Identity fraud and theft is a serious crime that affects millions of families in America. On average, 12 million Americans are victims of identity theft/fraud annually, with average financial loss per person being 5,000 dollars. In addition, those between age groups 18-24 are most likely to be victims of identity theft.
So what exactly is identity theft? Identity theft is defined by Investopedia as “the crime of obtaining personal or financial information of another person for the sole purpose of assuming that person’s name or identity in order to make transactions or purposes.” Although it is similar to masquerading, a form of cyberbullying previously explored, identity fraud and theft can cause significantly more serious and devastating effects both psychologically, and financially.
Identity theft can occur in many different ways. For example, a store’s point-of-sale terminal can be compromised and compromise personal data, just like the recent Target data breach. In other cases, someone may clone your card while you’re paying your bills, intercept your financial transactions and information through a computer virus, wirelessly hack your credit cards, or rummage through your trash can for old checkbooks or past credit card statements.
With the trend of identity theft on the rise, here are some tips that can help you to protect your identity better.
First, secure your personal data through stronger passwords, and change them up frequently. You should also enable two-factor authentication methods. Check your bank account activity regularly, and you can do this through the internet, or through various official bank applications offered on Apple or Google Play (for android) Stores.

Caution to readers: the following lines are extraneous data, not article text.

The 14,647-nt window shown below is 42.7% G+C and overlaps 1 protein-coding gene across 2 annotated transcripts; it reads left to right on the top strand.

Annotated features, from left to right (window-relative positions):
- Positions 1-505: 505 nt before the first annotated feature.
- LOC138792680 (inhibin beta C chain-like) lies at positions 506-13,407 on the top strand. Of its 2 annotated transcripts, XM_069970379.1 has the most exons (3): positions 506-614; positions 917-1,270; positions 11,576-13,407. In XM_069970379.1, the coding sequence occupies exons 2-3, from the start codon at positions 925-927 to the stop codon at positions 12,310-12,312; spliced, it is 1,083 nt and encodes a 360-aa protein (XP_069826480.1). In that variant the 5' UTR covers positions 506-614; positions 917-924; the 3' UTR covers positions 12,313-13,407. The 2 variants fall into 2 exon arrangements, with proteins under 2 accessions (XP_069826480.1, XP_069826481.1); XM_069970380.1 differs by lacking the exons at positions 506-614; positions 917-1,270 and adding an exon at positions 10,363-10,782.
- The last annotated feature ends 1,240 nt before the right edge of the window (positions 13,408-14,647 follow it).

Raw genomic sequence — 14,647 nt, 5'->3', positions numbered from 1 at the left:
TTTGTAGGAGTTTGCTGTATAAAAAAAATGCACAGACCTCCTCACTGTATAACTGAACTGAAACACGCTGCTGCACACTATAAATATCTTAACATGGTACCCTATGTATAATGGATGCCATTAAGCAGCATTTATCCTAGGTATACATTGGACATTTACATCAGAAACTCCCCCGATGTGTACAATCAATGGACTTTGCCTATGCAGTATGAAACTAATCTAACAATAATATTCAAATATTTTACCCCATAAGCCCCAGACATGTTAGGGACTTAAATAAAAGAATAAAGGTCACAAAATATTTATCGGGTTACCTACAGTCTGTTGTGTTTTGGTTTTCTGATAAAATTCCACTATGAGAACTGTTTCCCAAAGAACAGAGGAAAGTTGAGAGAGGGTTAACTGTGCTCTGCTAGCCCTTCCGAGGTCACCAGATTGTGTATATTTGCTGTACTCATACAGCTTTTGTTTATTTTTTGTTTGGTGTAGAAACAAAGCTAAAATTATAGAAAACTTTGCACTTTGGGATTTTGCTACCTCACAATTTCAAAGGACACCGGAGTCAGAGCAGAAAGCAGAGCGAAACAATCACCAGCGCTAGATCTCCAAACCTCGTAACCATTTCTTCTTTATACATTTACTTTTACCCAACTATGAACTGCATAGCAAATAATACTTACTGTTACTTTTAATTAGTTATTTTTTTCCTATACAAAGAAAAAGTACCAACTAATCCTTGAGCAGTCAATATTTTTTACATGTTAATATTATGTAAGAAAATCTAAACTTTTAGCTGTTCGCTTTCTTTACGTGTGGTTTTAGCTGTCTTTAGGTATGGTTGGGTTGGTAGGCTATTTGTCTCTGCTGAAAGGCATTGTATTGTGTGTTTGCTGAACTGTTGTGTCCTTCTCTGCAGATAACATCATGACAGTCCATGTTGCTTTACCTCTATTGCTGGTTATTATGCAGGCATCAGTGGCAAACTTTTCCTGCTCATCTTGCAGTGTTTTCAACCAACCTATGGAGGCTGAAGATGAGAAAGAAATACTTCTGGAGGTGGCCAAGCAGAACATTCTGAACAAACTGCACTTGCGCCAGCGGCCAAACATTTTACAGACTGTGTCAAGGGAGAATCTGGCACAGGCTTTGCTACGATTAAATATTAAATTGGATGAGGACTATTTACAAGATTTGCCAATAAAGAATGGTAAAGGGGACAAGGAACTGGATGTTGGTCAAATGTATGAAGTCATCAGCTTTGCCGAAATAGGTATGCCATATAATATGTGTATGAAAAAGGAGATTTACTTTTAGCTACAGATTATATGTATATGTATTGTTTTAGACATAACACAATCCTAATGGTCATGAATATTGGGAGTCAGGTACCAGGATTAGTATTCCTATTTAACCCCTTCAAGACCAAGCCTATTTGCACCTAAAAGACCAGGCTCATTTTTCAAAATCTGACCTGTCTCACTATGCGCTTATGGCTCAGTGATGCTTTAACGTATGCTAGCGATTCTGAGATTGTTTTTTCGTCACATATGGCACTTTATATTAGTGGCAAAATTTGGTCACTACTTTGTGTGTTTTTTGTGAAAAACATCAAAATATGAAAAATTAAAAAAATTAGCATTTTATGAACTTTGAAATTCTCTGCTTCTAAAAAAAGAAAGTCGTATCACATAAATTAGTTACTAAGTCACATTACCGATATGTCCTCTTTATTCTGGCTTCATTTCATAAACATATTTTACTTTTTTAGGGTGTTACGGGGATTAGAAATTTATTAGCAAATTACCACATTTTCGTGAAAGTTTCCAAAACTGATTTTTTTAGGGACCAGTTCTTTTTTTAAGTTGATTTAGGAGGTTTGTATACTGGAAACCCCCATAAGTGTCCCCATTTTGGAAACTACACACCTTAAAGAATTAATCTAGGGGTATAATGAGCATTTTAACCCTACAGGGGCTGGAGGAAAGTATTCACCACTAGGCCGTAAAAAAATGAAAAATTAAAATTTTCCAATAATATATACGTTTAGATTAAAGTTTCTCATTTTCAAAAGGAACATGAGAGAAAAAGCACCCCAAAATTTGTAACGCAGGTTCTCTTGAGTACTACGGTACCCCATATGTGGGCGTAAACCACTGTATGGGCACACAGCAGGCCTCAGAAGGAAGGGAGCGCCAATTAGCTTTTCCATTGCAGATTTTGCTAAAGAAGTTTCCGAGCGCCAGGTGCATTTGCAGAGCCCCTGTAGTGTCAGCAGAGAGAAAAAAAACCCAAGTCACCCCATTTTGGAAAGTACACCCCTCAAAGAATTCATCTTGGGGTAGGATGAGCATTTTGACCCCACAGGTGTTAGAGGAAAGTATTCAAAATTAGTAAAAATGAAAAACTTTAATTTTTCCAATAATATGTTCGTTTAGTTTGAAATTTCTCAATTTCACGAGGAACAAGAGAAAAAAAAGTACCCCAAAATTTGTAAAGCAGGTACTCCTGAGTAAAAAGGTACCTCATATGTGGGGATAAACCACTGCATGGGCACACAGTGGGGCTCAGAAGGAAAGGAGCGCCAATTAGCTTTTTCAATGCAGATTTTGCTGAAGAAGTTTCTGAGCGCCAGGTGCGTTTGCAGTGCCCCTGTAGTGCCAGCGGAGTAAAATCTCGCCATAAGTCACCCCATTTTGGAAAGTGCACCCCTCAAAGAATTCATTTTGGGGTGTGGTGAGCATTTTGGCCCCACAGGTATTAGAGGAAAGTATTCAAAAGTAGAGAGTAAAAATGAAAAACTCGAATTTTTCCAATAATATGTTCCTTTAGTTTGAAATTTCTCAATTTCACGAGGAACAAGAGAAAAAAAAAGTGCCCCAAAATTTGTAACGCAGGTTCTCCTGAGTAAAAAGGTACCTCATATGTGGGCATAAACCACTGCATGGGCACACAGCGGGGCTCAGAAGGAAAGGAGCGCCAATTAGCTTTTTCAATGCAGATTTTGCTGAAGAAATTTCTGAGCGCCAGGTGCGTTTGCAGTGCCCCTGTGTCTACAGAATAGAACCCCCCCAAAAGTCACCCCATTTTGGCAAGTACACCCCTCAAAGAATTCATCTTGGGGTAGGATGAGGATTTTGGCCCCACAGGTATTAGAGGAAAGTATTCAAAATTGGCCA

Second, be skeptical and aware of scam emails, which can include ones that asks you to change your password, summons you to court, claim your winning lottery ticket, etc. Question the legitimacy of these emails, and if you’re not sure, a quick copy and paste of the first line or two of the email on Google can take you directly to fraud-alerting websites. In addition, do not take calls from the “IRS” or any organizations “on behalf of IRS.” They are very likely to be fake, so do not hand over your credit card or any other personal information. If you are not sure, directly call the IRS to find out more.
Third, buy a shredder and use it! Shred every sensitive documents including checks, credit card statements, old credit cards, and bills. A quick search on Google or Amazon will yield many results on great paper shredders. If you would like higher security shredders, try to get a “micro-cut” instead of a “cross-cut”, such as this one on Amazon.
Fourth, if your bank or other financial institutions offer an alert service for every financial transaction you make, subscribe to it to further monitor your accounts.
Last, invest in a lock for your mailbox, especially if you have the curb-style ones. Some of the classic identity theft cases occur from someone stealing a valuable information from your mailbox.
You can explore further tips on identity theft by visiting this site.
If you are a victim of identity theft, please visit this page by the Federal Trade Commission on dealing with identity theft.